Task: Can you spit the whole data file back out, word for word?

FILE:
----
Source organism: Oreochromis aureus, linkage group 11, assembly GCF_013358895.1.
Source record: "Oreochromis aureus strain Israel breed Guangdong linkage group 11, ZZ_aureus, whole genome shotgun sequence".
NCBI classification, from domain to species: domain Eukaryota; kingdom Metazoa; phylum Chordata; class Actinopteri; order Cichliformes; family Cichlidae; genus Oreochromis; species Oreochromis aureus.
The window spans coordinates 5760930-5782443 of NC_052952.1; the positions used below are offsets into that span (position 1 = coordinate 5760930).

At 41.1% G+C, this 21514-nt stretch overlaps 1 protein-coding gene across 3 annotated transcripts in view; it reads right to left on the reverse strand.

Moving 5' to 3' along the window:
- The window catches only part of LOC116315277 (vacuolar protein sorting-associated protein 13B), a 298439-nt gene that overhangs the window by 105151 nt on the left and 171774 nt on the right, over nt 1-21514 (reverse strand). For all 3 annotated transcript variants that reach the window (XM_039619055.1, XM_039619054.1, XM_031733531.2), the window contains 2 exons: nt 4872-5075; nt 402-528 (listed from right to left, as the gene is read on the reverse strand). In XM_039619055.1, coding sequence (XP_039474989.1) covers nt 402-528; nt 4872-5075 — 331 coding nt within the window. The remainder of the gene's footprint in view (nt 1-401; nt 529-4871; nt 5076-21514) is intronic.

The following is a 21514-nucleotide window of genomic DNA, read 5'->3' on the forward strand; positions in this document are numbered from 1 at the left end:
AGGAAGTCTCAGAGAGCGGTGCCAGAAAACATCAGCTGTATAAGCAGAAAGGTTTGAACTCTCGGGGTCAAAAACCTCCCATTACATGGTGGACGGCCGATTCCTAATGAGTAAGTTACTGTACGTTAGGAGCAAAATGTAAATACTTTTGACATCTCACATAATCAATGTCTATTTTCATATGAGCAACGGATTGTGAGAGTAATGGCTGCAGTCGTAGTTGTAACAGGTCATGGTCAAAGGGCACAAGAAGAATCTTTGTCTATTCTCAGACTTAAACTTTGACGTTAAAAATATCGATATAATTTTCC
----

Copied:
Source organism: Oreochromis aureus, linkage group 11, assembly GCF_013358895.1.
Source record: "Oreochromis aureus strain Israel breed Guangdong linkage group 11, ZZ_aureus, whole genome shotgun sequence".
NCBI classification, from domain to species: domain Eukaryota; kingdom Metazoa; phylum Chordata; class Actinopteri; order Cichliformes; family Cichlidae; genus Oreochromis; species Oreochromis aureus.
The window spans coordinates 5760930-5782443 of NC_052952.1; the positions used below are offsets into that span (position 1 = coordinate 5760930).

At 41.1% G+C, this 21514-nt stretch overlaps 1 protein-coding gene across 3 annotated transcripts in view; it reads right to left on the reverse strand.

Moving 5' to 3' along the window:
- The window catches only part of LOC116315277 (vacuolar protein sorting-associated protein 13B), a 298439-nt gene that overhangs the window by 105151 nt on the left and 171774 nt on the right, over nt 1-21514 (reverse strand). For all 3 annotated transcript variants that reach the window (XM_039619055.1, XM_039619054.1, XM_031733531.2), the window contains 2 exons: nt 4872-5075; nt 402-528 (listed from right to left, as the gene is read on the reverse strand). In XM_039619055.1, coding sequence (XP_039474989.1) covers nt 402-528; nt 4872-5075 — 331 coding nt within the window. The remainder of the gene's footprint in view (nt 1-401; nt 529-4871; nt 5076-21514) is intronic.

The following is a 21514-nucleotide window of genomic DNA, read 5'->3' on the forward strand; positions in this document are numbered from 1 at the left end:
AGGAAGTCTCAGAGAGCGGTGCCAGAAAACATCAGCTGTATAAGCAGAAAGGTTTGAACTCTCGGGGTCAAAAACCTCCCATTACATGGTGGACGGCCGATTCCTAATGAGTAAGTTACTGTACGTTAGGAGCAAAATGTAAATACTTTTGACATCTCACATAATCAATGTCTATTTTCATATGAGCAACGGATTGTGAGAGTAATGGCTGCAGTCGTAGTTGTAACAGGTCATGGTCAAAGGGCACAAGAAGAATCTTTGTCTATTCTCAGACTTAAACTTTGACGTTAAAAATATCGATATAATTTTCC